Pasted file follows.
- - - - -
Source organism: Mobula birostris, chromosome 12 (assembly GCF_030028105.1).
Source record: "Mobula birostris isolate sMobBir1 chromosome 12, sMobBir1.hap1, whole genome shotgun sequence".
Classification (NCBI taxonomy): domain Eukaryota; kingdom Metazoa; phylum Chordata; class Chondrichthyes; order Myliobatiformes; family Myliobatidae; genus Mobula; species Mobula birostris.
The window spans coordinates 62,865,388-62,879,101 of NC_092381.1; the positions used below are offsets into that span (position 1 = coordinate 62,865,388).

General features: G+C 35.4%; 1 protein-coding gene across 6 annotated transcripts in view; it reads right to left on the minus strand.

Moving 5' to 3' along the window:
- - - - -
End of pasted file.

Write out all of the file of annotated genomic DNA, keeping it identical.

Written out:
Source organism: Mobula birostris, chromosome 12 (assembly GCF_030028105.1).
Source record: "Mobula birostris isolate sMobBir1 chromosome 12, sMobBir1.hap1, whole genome shotgun sequence".
Classification (NCBI taxonomy): domain Eukaryota; kingdom Metazoa; phylum Chordata; class Chondrichthyes; order Myliobatiformes; family Myliobatidae; genus Mobula; species Mobula birostris.
The window spans coordinates 62,865,388-62,879,101 of NC_092381.1; the positions used below are offsets into that span (position 1 = coordinate 62,865,388).

General features: G+C 35.4%; 1 protein-coding gene across 6 annotated transcripts in view; it reads right to left on the minus strand.

Moving 5' to 3' along the window: